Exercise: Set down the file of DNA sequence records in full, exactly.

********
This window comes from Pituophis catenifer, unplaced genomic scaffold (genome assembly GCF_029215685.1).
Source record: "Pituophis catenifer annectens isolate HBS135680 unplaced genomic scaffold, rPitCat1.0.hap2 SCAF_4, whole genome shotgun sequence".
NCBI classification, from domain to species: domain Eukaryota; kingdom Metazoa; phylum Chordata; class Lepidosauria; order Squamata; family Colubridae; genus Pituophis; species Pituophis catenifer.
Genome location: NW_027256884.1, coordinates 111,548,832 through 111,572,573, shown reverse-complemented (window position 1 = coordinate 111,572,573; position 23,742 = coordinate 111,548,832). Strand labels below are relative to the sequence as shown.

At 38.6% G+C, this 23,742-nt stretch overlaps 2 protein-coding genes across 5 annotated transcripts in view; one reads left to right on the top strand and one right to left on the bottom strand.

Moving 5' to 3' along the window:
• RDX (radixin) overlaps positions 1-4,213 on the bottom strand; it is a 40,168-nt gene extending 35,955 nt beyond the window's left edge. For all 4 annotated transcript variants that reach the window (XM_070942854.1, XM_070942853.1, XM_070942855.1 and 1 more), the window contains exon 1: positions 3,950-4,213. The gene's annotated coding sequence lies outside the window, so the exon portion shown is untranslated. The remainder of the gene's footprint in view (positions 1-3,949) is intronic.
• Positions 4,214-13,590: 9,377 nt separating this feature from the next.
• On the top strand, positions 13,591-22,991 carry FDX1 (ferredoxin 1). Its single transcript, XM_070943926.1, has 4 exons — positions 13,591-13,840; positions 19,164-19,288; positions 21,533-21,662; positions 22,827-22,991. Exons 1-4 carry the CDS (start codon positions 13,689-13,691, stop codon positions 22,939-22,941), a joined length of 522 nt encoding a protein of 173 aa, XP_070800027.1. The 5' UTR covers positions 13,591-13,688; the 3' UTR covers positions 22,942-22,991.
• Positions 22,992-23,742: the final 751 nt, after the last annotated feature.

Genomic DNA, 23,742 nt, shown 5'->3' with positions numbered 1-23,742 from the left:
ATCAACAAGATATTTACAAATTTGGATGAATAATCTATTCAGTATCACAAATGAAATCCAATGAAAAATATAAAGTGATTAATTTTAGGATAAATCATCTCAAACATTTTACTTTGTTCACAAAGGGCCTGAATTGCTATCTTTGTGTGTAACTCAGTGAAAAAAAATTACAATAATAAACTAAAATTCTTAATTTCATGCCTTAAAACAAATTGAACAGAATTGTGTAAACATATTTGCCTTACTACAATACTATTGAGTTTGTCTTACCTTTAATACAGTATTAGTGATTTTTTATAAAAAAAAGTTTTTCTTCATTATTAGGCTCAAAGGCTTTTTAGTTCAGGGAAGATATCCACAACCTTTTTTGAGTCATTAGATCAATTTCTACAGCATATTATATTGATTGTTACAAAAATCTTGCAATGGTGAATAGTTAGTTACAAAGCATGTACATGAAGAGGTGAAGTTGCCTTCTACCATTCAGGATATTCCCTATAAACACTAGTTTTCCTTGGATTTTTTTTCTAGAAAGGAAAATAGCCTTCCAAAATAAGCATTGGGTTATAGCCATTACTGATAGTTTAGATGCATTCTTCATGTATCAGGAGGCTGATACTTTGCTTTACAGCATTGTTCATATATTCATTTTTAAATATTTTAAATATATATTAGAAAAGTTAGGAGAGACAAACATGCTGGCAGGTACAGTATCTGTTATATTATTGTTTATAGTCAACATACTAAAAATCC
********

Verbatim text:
This window comes from Pituophis catenifer, unplaced genomic scaffold (genome assembly GCF_029215685.1).
Source record: "Pituophis catenifer annectens isolate HBS135680 unplaced genomic scaffold, rPitCat1.0.hap2 SCAF_4, whole genome shotgun sequence".
NCBI classification, from domain to species: domain Eukaryota; kingdom Metazoa; phylum Chordata; class Lepidosauria; order Squamata; family Colubridae; genus Pituophis; species Pituophis catenifer.
Genome location: NW_027256884.1, coordinates 111,548,832 through 111,572,573, shown reverse-complemented (window position 1 = coordinate 111,572,573; position 23,742 = coordinate 111,548,832). Strand labels below are relative to the sequence as shown.

At 38.6% G+C, this 23,742-nt stretch overlaps 2 protein-coding genes across 5 annotated transcripts in view; one reads left to right on the top strand and one right to left on the bottom strand.

Moving 5' to 3' along the window:
• RDX (radixin) overlaps positions 1-4,213 on the bottom strand; it is a 40,168-nt gene extending 35,955 nt beyond the window's left edge. For all 4 annotated transcript variants that reach the window (XM_070942854.1, XM_070942853.1, XM_070942855.1 and 1 more), the window contains exon 1: positions 3,950-4,213. The gene's annotated coding sequence lies outside the window, so the exon portion shown is untranslated. The remainder of the gene's footprint in view (positions 1-3,949) is intronic.
• Positions 4,214-13,590: 9,377 nt separating this feature from the next.
• On the top strand, positions 13,591-22,991 carry FDX1 (ferredoxin 1). Its single transcript, XM_070943926.1, has 4 exons — positions 13,591-13,840; positions 19,164-19,288; positions 21,533-21,662; positions 22,827-22,991. Exons 1-4 carry the CDS (start codon positions 13,689-13,691, stop codon positions 22,939-22,941), a joined length of 522 nt encoding a protein of 173 aa, XP_070800027.1. The 5' UTR covers positions 13,591-13,688; the 3' UTR covers positions 22,942-22,991.
• Positions 22,992-23,742: the final 751 nt, after the last annotated feature.

Genomic DNA, 23,742 nt, shown 5'->3' with positions numbered 1-23,742 from the left:
ATCAACAAGATATTTACAAATTTGGATGAATAATCTATTCAGTATCACAAATGAAATCCAATGAAAAATATAAAGTGATTAATTTTAGGATAAATCATCTCAAACATTTTACTTTGTTCACAAAGGGCCTGAATTGCTATCTTTGTGTGTAACTCAGTGAAAAAAAATTACAATAATAAACTAAAATTCTTAATTTCATGCCTTAAAACAAATTGAACAGAATTGTGTAAACATATTTGCCTTACTACAATACTATTGAGTTTGTCTTACCTTTAATACAGTATTAGTGATTTTTTATAAAAAAAAGTTTTTCTTCATTATTAGGCTCAAAGGCTTTTTAGTTCAGGGAAGATATCCACAACCTTTTTTGAGTCATTAGATCAATTTCTACAGCATATTATATTGATTGTTACAAAAATCTTGCAATGGTGAATAGTTAGTTACAAAGCATGTACATGAAGAGGTGAAGTTGCCTTCTACCATTCAGGATATTCCCTATAAACACTAGTTTTCCTTGGATTTTTTTTCTAGAAAGGAAAATAGCCTTCCAAAATAAGCATTGGGTTATAGCCATTACTGATAGTTTAGATGCATTCTTCATGTATCAGGAGGCTGATACTTTGCTTTACAGCATTGTTCATATATTCATTTTTAAATATTTTAAATATATATTAGAAAAGTTAGGAGAGACAAACATGCTGGCAGGTACAGTATCTGTTATATTATTGTTTATAGTCAACATACTAAAAATCC